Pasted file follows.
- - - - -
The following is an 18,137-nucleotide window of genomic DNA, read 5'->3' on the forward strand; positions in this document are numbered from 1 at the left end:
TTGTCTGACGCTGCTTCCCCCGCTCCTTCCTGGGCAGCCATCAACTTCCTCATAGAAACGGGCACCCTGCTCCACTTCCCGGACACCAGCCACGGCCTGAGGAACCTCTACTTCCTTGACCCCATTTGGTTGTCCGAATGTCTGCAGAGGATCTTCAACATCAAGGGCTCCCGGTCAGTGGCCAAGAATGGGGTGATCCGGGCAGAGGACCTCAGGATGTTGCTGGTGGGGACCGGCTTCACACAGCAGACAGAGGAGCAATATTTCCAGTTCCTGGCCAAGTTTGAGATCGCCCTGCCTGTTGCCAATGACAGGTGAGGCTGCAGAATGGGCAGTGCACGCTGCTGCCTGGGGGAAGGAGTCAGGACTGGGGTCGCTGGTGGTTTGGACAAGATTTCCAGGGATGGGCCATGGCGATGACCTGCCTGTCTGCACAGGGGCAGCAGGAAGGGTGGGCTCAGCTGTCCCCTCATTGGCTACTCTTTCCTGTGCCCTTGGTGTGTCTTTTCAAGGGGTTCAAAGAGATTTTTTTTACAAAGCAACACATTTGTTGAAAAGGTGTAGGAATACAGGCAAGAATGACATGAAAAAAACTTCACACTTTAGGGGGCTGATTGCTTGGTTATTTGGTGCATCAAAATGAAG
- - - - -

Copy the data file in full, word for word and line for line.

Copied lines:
The following is an 18,137-nucleotide window of genomic DNA, read 5'->3' on the forward strand; positions in this document are numbered from 1 at the left end:
TTGTCTGACGCTGCTTCCCCCGCTCCTTCCTGGGCAGCCATCAACTTCCTCATAGAAACGGGCACCCTGCTCCACTTCCCGGACACCAGCCACGGCCTGAGGAACCTCTACTTCCTTGACCCCATTTGGTTGTCCGAATGTCTGCAGAGGATCTTCAACATCAAGGGCTCCCGGTCAGTGGCCAAGAATGGGGTGATCCGGGCAGAGGACCTCAGGATGTTGCTGGTGGGGACCGGCTTCACACAGCAGACAGAGGAGCAATATTTCCAGTTCCTGGCCAAGTTTGAGATCGCCCTGCCTGTTGCCAATGACAGGTGAGGCTGCAGAATGGGCAGTGCACGCTGCTGCCTGGGGGAAGGAGTCAGGACTGGGGTCGCTGGTGGTTTGGACAAGATTTCCAGGGATGGGCCATGGCGATGACCTGCCTGTCTGCACAGGGGCAGCAGGAAGGGTGGGCTCAGCTGTCCCCTCATTGGCTACTCTTTCCTGTGCCCTTGGTGTGTCTTTTCAAGGGGTTCAAAGAGATTTTTTTTACAAAGCAACACATTTGTTGAAAAGGTGTAGGAATACAGGCAAGAATGACATGAAAAAAACTTCACACTTTAGGGGGCTGATTGCTTGGTTATTTGGTGCATCAAAATGAAG